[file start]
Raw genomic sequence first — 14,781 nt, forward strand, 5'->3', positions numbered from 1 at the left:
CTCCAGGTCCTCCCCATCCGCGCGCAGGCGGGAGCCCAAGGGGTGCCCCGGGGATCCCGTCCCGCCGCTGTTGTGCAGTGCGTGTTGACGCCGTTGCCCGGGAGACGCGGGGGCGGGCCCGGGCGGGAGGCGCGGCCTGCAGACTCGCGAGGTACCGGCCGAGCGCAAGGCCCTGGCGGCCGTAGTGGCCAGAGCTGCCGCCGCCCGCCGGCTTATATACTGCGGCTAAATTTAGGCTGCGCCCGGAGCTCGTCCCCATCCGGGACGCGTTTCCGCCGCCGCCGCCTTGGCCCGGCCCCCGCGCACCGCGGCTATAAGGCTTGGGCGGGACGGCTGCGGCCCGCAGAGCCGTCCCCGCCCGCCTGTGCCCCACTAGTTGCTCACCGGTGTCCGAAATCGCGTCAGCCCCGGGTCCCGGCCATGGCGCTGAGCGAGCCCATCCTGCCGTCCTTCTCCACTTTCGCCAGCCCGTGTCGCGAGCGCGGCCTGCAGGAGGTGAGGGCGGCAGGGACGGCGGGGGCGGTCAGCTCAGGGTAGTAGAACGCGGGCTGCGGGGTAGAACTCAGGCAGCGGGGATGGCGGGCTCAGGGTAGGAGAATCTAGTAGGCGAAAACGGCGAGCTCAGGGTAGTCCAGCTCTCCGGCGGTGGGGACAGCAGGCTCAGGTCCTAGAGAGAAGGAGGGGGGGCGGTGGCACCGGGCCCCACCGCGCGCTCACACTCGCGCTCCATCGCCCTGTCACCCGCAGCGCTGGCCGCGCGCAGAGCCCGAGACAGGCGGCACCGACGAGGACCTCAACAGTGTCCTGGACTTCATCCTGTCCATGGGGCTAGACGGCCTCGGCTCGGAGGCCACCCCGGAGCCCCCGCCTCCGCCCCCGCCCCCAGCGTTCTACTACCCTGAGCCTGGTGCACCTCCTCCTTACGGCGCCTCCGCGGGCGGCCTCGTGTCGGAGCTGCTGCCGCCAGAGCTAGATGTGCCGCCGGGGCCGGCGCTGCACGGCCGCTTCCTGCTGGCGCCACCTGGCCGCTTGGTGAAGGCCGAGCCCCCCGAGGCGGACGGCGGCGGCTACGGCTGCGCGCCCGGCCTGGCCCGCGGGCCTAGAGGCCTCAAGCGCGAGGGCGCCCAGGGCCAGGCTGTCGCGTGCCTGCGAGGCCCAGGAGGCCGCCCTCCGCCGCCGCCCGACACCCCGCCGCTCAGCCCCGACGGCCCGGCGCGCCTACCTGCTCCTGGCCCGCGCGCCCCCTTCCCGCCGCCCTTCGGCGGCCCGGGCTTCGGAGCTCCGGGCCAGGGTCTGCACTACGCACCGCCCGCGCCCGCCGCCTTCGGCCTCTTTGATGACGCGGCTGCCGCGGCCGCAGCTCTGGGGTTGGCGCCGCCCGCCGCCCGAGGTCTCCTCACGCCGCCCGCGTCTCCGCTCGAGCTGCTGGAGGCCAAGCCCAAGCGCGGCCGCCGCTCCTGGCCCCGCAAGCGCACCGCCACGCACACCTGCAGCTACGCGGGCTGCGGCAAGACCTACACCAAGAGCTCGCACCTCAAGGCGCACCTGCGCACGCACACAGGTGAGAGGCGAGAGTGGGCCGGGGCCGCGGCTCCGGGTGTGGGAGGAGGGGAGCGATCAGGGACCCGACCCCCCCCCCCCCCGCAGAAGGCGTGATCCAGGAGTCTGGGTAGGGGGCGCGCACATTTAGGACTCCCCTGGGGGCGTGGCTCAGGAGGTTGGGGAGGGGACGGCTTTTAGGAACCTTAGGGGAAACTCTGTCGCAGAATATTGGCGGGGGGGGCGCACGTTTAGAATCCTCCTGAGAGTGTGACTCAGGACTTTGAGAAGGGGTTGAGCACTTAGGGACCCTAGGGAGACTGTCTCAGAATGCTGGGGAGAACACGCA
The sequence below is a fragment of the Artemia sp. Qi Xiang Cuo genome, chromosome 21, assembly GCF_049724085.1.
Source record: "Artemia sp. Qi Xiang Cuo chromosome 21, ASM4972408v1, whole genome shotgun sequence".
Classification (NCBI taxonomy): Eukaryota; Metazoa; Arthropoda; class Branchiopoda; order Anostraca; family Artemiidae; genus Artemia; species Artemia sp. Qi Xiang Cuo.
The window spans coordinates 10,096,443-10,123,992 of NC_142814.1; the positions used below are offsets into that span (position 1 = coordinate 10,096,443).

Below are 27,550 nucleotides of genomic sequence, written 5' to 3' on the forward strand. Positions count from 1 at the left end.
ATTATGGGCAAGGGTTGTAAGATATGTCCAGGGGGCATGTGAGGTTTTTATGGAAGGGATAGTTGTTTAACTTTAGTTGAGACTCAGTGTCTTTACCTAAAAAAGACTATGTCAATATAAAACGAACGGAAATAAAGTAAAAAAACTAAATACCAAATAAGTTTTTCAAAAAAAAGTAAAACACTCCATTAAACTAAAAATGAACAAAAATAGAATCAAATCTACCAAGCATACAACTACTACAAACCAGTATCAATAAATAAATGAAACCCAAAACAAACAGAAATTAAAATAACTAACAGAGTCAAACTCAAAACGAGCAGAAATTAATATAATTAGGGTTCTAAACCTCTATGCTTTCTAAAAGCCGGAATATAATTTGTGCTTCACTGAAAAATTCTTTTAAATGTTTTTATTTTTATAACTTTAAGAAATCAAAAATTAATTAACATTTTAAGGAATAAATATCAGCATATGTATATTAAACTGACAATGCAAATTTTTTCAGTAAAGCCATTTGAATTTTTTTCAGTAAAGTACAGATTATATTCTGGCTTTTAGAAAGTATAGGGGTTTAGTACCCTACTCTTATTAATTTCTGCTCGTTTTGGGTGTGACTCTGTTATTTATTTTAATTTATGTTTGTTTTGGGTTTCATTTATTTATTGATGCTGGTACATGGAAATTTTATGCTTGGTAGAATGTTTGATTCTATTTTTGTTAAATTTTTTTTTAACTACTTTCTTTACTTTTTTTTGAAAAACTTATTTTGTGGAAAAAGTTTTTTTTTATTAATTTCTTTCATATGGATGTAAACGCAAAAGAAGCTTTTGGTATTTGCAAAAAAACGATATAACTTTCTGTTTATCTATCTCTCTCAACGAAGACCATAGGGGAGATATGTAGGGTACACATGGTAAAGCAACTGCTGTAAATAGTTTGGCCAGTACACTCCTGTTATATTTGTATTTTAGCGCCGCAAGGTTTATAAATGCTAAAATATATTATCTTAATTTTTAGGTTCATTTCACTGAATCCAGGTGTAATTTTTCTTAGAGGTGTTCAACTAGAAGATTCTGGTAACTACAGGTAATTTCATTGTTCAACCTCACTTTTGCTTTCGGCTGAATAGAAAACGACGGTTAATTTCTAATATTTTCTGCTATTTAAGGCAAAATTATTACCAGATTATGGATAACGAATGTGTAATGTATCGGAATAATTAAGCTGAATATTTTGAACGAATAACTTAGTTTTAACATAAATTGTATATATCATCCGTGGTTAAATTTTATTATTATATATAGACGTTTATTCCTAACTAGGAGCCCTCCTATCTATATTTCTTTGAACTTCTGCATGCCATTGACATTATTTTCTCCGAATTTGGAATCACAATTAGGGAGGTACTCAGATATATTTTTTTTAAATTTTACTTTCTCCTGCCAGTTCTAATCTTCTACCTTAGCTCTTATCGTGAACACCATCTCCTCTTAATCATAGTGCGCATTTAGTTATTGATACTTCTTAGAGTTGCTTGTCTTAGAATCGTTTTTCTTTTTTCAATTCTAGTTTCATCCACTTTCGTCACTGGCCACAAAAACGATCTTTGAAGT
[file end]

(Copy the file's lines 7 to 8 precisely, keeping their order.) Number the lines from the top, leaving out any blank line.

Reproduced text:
Below are 27,550 nucleotides of genomic sequence, written 5' to 3' on the forward strand. Positions count from 1 at the left end.
ATTATGGGCAAGGGTTGTAAGATATGTCCAGGGGGCATGTGAGGTTTTTATGGAAGGGATAGTTGTTTAACTTTAGTTGAGACTCAGTGTCTTTACCTAAAAAAGACTATGTCAATATAAAACGAACGGAAATAAAGTAAAAAAACTAAATACCAAATAAGTTTTTCAAAAAAAAGTAAAACACTCCATTAAACTAAAAATGAACAAAAATAGAATCAAATCTACCAAGCATACAACTACTACAAACCAGTATCAATAAATAAATGAAACCCAAAACAAACAGAAATTAAAATAACTAACAGAGTCAAACTCAAAACGAGCAGAAATTAATATAATTAGGGTTCTAAACCTCTATGCTTTCTAAAAGCCGGAATATAATTTGTGCTTCACTGAAAAATTCTTTTAAATGTTTTTATTTTTATAACTTTAAGAAATCAAAAATTAATTAACATTTTAAGGAATAAATATCAGCATATGTATATTAAACTGACAATGCAAATTTTTTCAGTAAAGCCATTTGAATTTTTTTCAGTAAAGTACAGATTATATTCTGGCTTTTAGAAAGTATAGGGGTTTAGTACCCTACTCTTATTAATTTCTGCTCGTTTTGGGTGTGACTCTGTTATTTATTTTAATTTATGTTTGTTTTGGGTTTCATTTATTTATTGATGCTGGTACATGGAAATTTTATGCTTGGTAGAATGTTTGATTCTATTTTTGTTAAATTTTTTTTTAACTACTTTCTTTACTTTTTTTTGAAAAACTTATTTTGTGGAAAAAGTTTTTTTTTATTAATTTCTTTCATATGGATGTAAACGCAAAAGAAGCTTTTGGTATTTGCAAAAAAACGATATAACTTTCTGTTTATCTATCTCTCTCAACGAAGACCATAGGGGAGATATGTAGGGTACACATGGTAAAGCAACTGCTGTAAATAGTTTGGCCAGTACACTCCTGTTATATTTGTATTTTAGCGCCGCAAGGTTTATAAATGCTAAAATATATTATCTTAATTTTTAGGTTCATTTCACTGAATCCAGGTGTAATTTTTCTTAGAGGTGTTCAACTAGAAGATTCTGGTAACTACAGGTAATTTCATTGTTCAACCTCACTTTTGCTTTCGGCTGAATAGAAAACGACGGTTAATTTCTAATATTTTCTGCTATTTAAGGCAAAATTATTACCAGATTATGGATAACGAATGTGTAATGTATCGGAATAATTAAGCTGAATATTTTGAACGAATAACTTAGTTTTAACATAAATTGTATATATCATCCGTGGTTAAATTTTATTATTATATATAGACGTTTATTCCTAACTAGGAGCCCTCCTATCTATATTTCTTTGAACTTCTGCATGCCATTGACATTATTTTCTCCGAATTTGGAATCACAATTAGGGAGGTACTCAGATATATTTTTTTTAAATTTTACTTTCTCCTGCCAGTTCTAATCTTCTACCTTAGCTCTTATCGTGAACACCATCTCCTCTTAATCATAGTGCGCATTTAGTTATTGATACTTCTTAGAGTTGCTTGTCTTAGAATCGTTTTTCTTTTTTCAATTCTAGTTTCATCCACTTTCGTCACTGGCCACAAAAACGATCTTTGAAGT